1. ^ The zodiac is a planisphere or map of the stars on a plane projection, showing the 12 constellations of the zodiacal band forming 36 decans of ten days each, and the planets. These decans are groups of first-magnitude stars. These were used in the ancient Egyptian calendar, which was based on lunar cycles of around 30 days and on the heliacal rising of the star Sothis (Sirius).
  2. ^ Albeit most in odd orientations in comparison to the conventions of ancient Greece, as shown for instance in the Almagest and later Arabic-Western developments

See also[edit]

  • Farnese Atlas - a 2nd-century AD Roman marble sculpture of Atlas holding up a celestial globe


  1. ^ John H. Rogers, "Origins of the ancient constellations: I. The Mesopotamian traditions", Journal of the British Astronomical Association 108 (1998) 9–28
  2. ^ Zodiac of Dendera, epitome. (Exhibition, Leic. square). J. Haddon, 1825.
  3. ^ a b Tompkins, Peter (1978). Secrets of the Great Pyramid. Harper & Row. pp. 172–73. ISBN 0-06-090631-6.
  4. ^ Rogers (1998) p. 10.
  5. ^ Hoffmann, Susanne M (2022). "Preliminary observations on the Dendera zodiac (Egypt)". Nuncius Hamburgensis. 57: 524–541.
  6. ^ Abigail Harrison Moore, "Voyage: Dominique-Vivant Denon and the transference of images of Egypt", Art History 25.4 (2002:531–549).
  7. ^ Zodiac of Dendera, epitome. (Exhib., Leicester Square). J. Haddon, 1825.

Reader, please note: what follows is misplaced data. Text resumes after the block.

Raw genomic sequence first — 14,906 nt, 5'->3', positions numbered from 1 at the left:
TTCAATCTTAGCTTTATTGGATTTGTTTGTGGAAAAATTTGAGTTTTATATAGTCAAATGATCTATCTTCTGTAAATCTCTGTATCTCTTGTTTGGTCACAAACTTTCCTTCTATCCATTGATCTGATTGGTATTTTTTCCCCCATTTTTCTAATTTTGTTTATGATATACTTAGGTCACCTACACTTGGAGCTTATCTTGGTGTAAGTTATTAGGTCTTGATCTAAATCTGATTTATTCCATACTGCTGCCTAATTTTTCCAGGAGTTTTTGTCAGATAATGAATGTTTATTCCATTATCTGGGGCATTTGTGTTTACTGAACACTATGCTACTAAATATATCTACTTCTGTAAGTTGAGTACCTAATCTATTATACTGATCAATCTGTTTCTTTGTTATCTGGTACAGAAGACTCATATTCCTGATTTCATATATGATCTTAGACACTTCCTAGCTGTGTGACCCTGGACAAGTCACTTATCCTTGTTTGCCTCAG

8. ^ Saulnier, Sébastien L. (1822). Notice sur le voyage de M. Lelorrain en Egypte: et observations sur le zodiaque circulaire de Denderah. Chez l'auteur – via Internet Archive.
  9. ^ Romo, Vanessa (October 12, 2022). "Egyptians call for the return of the Rosetta Stone and other ancient artifacts". NPR. Retrieved 2023-05-10.
  10. ^ Francis Lister Hawks, The monuments of Egypt: Or, Egypt a witness for the Bible. John Murray, 1850. 256 pages. Page 158
  11. ^ "YouTube". www.youtube.com.[dead YouTube link]
  12. ^ Georges Cuvier A Discourse on the Revolutions of the Surface of the Globe (1825) Archived 2016-03-03 at the Wayback Machine in the chapter entitled "The astronomical monuments of the Ancients.", pp. 170 Archived 2011-07-24 at the Wayback Machine and 172 Archived 2011-07-24 at the Wayback Machine.
  13. ^ Centre for Computer-aided Egyptological Research at Utrecht University.
  14. ^ Marchant, Jo (5 July 2010). "Decoding the ancient Egyptians' stone sky map". New Scientist. Archived from the original on December 23, 2017.

Further reading[edit]

External links[edit]

26°8′30″N 32°40′13″E / 26.14167°N 32.67028°E / 26.14167; 32.67028

  1. ^ The online book is an edition from 1839.